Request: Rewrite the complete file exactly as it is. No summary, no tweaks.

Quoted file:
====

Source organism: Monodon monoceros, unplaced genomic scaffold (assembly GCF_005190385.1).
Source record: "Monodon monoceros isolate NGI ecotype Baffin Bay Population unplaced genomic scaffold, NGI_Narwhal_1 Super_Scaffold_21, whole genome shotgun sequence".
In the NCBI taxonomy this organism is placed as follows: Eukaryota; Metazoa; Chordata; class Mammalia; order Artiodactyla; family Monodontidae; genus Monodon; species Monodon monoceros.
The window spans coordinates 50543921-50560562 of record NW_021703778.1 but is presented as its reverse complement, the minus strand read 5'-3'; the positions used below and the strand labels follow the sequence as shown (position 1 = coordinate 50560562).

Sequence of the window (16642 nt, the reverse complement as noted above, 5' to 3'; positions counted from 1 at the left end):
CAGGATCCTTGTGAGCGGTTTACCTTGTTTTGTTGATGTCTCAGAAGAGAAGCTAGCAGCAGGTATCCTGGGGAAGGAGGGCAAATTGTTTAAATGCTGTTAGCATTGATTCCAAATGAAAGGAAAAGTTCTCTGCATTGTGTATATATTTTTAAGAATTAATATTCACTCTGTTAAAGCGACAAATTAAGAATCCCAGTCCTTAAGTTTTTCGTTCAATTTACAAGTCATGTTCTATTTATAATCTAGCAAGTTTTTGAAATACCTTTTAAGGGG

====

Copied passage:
Source organism: Monodon monoceros, unplaced genomic scaffold (assembly GCF_005190385.1).
Source record: "Monodon monoceros isolate NGI ecotype Baffin Bay Population unplaced genomic scaffold, NGI_Narwhal_1 Super_Scaffold_21, whole genome shotgun sequence".
In the NCBI taxonomy this organism is placed as follows: Eukaryota; Metazoa; Chordata; class Mammalia; order Artiodactyla; family Monodontidae; genus Monodon; species Monodon monoceros.
The window spans coordinates 50543921-50560562 of record NW_021703778.1 but is presented as its reverse complement, the minus strand read 5'-3'; the positions used below and the strand labels follow the sequence as shown (position 1 = coordinate 50560562).

Sequence of the window (16642 nt, the reverse complement as noted above, 5' to 3'; positions counted from 1 at the left end):
CAGGATCCTTGTGAGCGGTTTACCTTGTTTTGTTGATGTCTCAGAAGAGAAGCTAGCAGCAGGTATCCTGGGGAAGGAGGGCAAATTGTTTAAATGCTGTTAGCATTGATTCCAAATGAAAGGAAAAGTTCTCTGCATTGTGTATATATTTTTAAGAATTAATATTCACTCTGTTAAAGCGACAAATTAAGAATCCCAGTCCTTAAGTTTTTCGTTCAATTTACAAGTCATGTTCTATTTATAATCTAGCAAGTTTTTGAAATACCTTTTAAGGGG